Last week we reported that the old style YTL notes and coins would no longer be legal tender from 1st January 2010. We explain in detail how to identify the old coins with the new.
In our article published last week we explained that from 1st January 2010 the old notes and coins will no longer be legal tender.
We provided a link to the Turkish Central Banks pictures of the new notes and coins.
Identifying the change in notes is straightforward but how can you quickly identify if a coin is old or new?
We totted up our change tin recently to see how easy it would be and, as a bonus, were also surprised how much cash we had accumulated.
The pictures below show the front and rear views of the new and old coins. The new coins are on the top.
The first thing we found is that a great deal of thought has gone into the new design of coins.
All new coins have the same image of the profiled head of Ataturk facing left. On the old coins there were various different heads of Ataturk used at various positions.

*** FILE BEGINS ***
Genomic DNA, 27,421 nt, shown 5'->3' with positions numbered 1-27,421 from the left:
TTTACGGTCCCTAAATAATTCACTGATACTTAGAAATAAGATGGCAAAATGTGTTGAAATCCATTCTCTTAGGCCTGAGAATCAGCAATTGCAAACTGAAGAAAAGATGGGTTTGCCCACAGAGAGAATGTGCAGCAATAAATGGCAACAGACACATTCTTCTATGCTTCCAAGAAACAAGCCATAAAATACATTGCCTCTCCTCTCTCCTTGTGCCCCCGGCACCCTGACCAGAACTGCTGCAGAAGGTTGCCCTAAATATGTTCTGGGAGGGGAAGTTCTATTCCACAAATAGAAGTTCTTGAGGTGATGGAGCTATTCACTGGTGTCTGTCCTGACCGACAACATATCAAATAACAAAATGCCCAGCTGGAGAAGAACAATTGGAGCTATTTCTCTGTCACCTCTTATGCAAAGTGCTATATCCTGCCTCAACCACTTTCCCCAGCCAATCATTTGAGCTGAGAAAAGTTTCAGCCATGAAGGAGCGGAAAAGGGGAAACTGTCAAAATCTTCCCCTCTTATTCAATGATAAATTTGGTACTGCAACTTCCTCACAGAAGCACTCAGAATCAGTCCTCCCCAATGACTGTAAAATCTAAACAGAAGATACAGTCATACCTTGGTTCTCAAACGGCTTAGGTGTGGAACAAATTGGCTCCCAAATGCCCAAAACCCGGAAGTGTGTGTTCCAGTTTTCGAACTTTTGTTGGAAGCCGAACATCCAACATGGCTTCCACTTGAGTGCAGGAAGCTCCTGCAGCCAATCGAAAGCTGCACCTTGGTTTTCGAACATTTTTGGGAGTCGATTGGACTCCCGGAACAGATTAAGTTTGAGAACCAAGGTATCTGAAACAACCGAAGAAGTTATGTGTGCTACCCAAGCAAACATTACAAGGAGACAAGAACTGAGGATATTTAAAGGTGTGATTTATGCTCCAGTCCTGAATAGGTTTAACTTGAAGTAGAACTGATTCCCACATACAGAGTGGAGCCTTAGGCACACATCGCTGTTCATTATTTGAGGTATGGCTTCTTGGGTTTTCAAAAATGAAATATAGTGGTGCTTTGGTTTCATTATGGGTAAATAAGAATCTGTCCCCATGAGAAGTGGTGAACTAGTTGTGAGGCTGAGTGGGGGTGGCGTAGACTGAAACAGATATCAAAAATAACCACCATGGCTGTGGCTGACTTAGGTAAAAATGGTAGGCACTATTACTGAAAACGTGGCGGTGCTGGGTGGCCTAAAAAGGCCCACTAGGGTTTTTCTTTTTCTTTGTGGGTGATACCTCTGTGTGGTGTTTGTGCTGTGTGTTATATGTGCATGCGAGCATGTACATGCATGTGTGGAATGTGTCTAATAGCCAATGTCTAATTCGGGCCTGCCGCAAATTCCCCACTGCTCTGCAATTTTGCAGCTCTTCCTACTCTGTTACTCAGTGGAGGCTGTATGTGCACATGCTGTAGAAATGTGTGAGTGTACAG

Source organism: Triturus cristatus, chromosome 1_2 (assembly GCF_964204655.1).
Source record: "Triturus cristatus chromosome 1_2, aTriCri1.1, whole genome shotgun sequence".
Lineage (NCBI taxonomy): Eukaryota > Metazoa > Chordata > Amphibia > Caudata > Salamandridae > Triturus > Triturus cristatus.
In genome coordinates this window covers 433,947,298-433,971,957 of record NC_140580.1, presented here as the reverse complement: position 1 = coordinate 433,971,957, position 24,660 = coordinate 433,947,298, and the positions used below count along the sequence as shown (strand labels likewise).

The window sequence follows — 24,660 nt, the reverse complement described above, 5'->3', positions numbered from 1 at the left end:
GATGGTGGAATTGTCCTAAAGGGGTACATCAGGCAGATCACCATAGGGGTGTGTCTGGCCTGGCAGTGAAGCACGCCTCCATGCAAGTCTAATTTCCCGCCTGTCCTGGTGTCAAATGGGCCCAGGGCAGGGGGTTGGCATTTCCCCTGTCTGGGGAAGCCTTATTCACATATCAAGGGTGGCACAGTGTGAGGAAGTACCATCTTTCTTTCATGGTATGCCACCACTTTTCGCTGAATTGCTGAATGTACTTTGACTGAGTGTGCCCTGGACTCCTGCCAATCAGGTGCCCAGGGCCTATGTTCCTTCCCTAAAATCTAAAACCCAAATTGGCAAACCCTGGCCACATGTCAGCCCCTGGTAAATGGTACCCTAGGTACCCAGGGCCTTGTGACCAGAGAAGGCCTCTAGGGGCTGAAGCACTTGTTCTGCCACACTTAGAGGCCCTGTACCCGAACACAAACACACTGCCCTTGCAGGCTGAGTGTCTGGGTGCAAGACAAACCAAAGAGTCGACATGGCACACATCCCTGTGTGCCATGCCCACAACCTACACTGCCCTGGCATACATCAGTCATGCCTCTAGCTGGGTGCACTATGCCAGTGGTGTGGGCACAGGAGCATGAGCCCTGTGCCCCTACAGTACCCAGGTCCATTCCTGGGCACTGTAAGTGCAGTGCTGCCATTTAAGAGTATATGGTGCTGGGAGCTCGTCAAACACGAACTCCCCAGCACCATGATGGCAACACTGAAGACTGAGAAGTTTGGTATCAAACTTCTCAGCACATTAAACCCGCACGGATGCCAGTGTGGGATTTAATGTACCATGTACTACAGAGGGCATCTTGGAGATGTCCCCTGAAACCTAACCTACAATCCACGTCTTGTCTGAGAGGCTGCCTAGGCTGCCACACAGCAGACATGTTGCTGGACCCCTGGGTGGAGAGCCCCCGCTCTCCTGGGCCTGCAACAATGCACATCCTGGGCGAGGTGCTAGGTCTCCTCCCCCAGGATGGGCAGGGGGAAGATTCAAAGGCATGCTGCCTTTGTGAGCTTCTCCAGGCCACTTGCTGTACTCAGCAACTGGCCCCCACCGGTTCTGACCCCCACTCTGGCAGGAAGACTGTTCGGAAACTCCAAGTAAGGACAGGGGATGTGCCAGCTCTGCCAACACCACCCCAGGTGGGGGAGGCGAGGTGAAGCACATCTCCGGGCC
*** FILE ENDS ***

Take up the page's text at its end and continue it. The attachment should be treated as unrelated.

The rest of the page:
The new 1TL has a gold outer coloured surrounding and an inner silver colour; the old coin is the reverse. The new 50 Krs coin has a silver coloured outer surrounding and a gold inner colour; the old one is the opposite.
The next thing to note is that all the old coins have larger figures showing the value on the rear.
The 10 Krs coin is now gold coloured rather than the previous silver.
All new coins have more intricate designs on the rear.
Unfortunately, as they are rarer than hen’s teeth, we do not have a new 1 Krs coin to compare. But since they are seldom used and only worth less that ½ pence most people won’t worry.
So from the 1st January keep an eye on the change you receive especially in the market and make sure you have the new rather than the old. Otherwise you’ll be taking a trip to the Ziraat Bank for a long wait to change your change.